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In the heat of June 1999—as a first-year “new cadet” at West Point—I learned how to assemble, fire, clean, and store an M-16 assault rifle. In the years that followed I became a trained user of the M-4 assault rifle, the M-9 Beretta, the MK-19 automatic grenade launcher and many other weapons.  Those on the political right like to pretend that advocates of basic gun reforms are weak and afraid, unfamiliar with firearms and ignorant of their potential. I am not. We are not.

In over a decade as an Army officer, I served in both Iraq and Afghanistan, two of the most violent places on earth. I am extremely familiar with military-grade firearms, and I am excruciatingly aware of their potential. I have witnessed that potential in bloodshed and mayhem - and the death of too many friends.

There is a time and a place for everything, and the time and place for weapons of war is not 2:19 p.m. on a Wednesday at the local public high school. In the name of the victims in Parkland, as the husband of a public school teacher, and father of two public school students, I join those calling for new gun laws, now: universal background checks for all gun sales and a ban on bump stocks, assault rifles, and high capacity magazines.

My mother and father have told me that when I was a child, the school-day hours were a time when they could relax: they knew not only that I was learning, but that I was safe. Such security and certainty are luxuries with which I and millions of other American parents are today unfamiliar. Two threats to Virginia schools were posted on social media just this week. But what can we do? Again and again, school rampages—and office rampages, and night club rampages, and outdoor concert rampages—end innocent lives, and too many politicians have little more to offer than thoughts and prayers. Many observers have drawn the conclusion that nothing will ever change. But there is reason for hope. Politics-as-usual can be overcome. Connecticut, in the wake of the Sandy Hook tragedy, instituted a number of gun laws in line with what I have described above. Their effect has been marked and encouraging, and reasonable, responsible, mentally-healthy gun owners have not been affected.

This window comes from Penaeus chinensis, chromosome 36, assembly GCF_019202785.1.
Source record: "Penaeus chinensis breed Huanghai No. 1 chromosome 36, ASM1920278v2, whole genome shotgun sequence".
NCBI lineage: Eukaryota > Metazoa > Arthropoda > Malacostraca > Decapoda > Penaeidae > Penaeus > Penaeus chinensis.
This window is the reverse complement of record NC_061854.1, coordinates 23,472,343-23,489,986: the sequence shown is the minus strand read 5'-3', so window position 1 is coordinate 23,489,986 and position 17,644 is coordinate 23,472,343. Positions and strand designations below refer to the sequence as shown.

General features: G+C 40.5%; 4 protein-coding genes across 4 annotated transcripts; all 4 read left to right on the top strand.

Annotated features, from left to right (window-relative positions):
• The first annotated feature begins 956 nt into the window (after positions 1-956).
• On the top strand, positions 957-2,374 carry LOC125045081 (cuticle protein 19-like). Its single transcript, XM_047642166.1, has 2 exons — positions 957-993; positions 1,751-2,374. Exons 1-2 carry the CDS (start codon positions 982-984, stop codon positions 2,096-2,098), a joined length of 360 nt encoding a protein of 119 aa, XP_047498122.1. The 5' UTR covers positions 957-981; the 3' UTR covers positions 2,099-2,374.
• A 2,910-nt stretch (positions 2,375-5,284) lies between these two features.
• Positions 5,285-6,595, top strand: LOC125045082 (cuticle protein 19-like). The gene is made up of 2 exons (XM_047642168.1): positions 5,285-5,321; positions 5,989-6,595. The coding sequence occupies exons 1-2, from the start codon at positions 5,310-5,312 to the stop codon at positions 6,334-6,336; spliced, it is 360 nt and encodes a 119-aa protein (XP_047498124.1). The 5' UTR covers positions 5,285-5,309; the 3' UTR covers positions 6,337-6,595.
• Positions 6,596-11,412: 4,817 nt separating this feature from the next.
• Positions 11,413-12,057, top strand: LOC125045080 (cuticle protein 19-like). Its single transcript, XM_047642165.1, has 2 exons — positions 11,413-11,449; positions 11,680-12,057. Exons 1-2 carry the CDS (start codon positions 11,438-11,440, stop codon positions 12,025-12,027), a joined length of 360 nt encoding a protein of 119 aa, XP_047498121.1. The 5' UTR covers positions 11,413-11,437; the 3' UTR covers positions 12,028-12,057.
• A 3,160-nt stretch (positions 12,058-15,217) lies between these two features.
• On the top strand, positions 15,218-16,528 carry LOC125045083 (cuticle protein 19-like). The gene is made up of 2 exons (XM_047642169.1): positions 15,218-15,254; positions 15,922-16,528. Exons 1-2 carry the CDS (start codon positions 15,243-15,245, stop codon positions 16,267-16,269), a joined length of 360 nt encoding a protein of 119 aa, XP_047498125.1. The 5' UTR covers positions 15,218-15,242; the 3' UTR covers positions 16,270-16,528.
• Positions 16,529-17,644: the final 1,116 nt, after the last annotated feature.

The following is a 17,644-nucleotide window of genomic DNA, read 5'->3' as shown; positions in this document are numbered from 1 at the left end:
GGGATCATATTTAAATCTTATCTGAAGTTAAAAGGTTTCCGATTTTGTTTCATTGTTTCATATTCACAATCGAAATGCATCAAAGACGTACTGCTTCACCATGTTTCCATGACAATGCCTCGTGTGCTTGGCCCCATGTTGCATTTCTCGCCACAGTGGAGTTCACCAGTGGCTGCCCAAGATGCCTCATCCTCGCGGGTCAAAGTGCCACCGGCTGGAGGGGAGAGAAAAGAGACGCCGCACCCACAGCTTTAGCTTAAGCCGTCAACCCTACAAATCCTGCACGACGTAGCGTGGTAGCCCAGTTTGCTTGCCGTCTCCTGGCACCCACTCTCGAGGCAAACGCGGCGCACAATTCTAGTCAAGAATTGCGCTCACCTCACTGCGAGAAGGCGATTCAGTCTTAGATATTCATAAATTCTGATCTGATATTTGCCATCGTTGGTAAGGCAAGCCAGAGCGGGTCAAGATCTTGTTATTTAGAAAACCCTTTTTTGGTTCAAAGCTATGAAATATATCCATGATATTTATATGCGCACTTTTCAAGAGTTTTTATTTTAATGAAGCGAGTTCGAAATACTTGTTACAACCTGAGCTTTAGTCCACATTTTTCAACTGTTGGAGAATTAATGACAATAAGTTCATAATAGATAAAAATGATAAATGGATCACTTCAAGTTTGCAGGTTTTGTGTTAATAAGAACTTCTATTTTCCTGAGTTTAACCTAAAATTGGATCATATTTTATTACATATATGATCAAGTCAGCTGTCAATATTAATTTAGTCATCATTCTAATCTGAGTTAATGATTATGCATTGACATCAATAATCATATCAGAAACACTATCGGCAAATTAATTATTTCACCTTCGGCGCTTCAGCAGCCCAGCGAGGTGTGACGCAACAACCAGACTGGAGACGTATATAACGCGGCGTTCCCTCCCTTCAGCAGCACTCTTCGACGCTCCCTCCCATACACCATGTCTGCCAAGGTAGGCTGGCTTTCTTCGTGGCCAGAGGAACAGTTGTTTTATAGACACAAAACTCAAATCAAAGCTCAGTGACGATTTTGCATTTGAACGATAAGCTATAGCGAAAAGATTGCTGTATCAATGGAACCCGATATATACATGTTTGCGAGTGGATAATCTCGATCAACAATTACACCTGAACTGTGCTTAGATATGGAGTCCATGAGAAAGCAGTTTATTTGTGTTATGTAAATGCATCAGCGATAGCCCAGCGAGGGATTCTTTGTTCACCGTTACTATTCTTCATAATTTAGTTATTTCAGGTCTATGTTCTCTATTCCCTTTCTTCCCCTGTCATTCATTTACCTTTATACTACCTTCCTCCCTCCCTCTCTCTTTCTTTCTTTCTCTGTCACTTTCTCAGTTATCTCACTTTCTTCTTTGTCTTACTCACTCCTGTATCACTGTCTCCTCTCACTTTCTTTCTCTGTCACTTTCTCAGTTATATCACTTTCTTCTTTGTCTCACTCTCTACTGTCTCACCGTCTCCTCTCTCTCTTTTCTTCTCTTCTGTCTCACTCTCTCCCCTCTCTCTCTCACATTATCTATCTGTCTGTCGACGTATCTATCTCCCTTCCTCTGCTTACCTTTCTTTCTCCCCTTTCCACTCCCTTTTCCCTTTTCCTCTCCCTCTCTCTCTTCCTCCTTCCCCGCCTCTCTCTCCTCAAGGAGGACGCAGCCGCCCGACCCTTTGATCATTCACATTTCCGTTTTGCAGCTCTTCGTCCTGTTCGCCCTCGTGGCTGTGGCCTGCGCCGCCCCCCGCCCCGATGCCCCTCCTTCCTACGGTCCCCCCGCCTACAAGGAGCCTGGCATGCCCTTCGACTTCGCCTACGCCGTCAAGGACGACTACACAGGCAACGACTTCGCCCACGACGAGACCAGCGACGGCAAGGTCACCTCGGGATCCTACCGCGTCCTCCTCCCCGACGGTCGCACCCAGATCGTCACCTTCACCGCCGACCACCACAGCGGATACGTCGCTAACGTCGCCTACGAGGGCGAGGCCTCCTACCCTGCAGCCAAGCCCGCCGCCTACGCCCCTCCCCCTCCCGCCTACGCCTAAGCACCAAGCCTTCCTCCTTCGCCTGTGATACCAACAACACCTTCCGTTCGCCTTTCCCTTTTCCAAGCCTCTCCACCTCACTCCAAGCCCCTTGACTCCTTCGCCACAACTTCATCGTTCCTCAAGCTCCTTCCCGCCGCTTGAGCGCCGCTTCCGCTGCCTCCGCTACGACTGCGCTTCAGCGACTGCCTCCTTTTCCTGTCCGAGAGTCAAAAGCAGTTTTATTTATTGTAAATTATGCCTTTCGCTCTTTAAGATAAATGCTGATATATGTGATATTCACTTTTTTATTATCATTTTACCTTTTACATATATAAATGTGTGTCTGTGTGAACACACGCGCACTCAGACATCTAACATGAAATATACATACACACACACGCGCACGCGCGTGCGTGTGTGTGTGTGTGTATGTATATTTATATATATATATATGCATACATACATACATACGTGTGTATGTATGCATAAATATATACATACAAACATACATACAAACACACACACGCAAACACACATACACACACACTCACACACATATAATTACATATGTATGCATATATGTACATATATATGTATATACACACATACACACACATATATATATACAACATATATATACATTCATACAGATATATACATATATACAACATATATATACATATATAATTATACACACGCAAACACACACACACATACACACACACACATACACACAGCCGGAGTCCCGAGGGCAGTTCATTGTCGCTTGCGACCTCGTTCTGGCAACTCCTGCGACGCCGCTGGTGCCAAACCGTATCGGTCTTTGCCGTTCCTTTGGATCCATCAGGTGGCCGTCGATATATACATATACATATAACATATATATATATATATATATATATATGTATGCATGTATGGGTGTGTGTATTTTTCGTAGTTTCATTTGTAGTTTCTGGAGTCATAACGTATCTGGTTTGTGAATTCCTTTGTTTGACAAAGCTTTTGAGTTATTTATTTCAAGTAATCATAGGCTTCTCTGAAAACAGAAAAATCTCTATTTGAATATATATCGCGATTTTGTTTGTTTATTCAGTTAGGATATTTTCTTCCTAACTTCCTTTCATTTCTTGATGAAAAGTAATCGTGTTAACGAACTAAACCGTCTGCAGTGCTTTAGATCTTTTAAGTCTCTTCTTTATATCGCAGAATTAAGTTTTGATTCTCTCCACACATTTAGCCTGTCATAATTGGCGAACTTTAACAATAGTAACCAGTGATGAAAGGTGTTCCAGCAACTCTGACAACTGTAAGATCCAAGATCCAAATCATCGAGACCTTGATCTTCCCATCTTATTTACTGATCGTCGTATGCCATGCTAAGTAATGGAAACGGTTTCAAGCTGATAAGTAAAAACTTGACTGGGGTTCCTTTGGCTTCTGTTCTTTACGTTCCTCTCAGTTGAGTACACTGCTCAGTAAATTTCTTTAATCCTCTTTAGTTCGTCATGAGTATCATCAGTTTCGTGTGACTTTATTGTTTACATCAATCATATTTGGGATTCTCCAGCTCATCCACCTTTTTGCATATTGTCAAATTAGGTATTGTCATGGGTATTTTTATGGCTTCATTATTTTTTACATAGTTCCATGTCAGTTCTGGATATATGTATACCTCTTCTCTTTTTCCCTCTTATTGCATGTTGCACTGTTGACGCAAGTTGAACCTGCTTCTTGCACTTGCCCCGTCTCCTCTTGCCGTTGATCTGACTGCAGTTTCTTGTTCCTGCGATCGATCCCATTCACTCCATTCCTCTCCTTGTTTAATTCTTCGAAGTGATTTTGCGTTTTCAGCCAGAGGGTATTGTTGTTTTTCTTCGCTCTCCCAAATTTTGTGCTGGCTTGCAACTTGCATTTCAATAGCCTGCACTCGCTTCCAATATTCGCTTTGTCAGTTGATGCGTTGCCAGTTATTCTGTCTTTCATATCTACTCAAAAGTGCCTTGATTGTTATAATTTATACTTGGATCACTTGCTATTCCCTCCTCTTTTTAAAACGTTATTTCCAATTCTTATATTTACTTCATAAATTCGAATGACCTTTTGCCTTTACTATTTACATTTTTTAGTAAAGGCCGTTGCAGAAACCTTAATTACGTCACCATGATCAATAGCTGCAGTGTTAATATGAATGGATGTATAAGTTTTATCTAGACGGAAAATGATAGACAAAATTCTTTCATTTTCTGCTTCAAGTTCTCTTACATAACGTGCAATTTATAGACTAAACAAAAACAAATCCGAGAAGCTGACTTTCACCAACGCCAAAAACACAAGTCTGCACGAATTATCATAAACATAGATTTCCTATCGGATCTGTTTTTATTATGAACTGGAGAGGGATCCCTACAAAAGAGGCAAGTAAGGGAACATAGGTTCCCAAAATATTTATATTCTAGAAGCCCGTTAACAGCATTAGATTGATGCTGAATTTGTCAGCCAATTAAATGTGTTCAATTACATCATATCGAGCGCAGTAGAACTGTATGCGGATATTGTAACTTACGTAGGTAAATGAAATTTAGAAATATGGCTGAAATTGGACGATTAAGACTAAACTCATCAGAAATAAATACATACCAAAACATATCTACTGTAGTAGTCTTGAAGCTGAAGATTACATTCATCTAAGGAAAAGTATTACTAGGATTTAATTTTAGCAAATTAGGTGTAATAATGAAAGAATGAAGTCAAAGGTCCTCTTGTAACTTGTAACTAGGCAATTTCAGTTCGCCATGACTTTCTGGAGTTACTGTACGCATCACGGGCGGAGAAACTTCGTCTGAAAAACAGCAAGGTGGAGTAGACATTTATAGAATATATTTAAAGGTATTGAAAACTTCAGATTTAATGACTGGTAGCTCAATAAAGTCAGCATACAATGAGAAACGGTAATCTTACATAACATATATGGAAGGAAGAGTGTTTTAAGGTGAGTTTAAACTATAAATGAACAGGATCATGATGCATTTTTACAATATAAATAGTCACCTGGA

Virginia is not Baghdad, and freedom is not the same as a free-for-all. The best use of our liberties is not to treat the sale and possession of firearms as though we are all living on the front lines of a war. I learned about the consequences of cowardice in our leadership while serving in Iraq. I also learned that the best use of our liberties is to think clearly, to argue persuasively, and to make ourselves safe. We should do all three, and raise our voices once again. The question: Is Congresswoman Comstock listening?

Dan Helmer

A West Point Graduate, Rhodes Scholar, and Democratic candidate for U.S. Congress in Virginia’s 10th District


Jonathan - You are correct.  I used the wrong phrase, which was from my days living in NY where registering with party affiliation was listed on the voter rolls.

How can you be a registered democrat when there is no party affiliation on he registration form, just curious?

Dan - First I will say thank you for your service.  However, can you explain to me why President Obama and the Democrat Party pushed for and enacted Obamacare, but did nothing to ban assault weapons?  Clearly they have the power and the votes to push one agenda but choose not to push the other.  It wasn’t a pick one over the other choice as they could have pushed both.  We can go back as far as 1999, there have been 4 Presidents (2 from each party) and several variations of Congress, yet assault weapons are still available.  Not sure how one party is to blame on this matter. 

BTW I am a registered Democrat in the 10th Dist.

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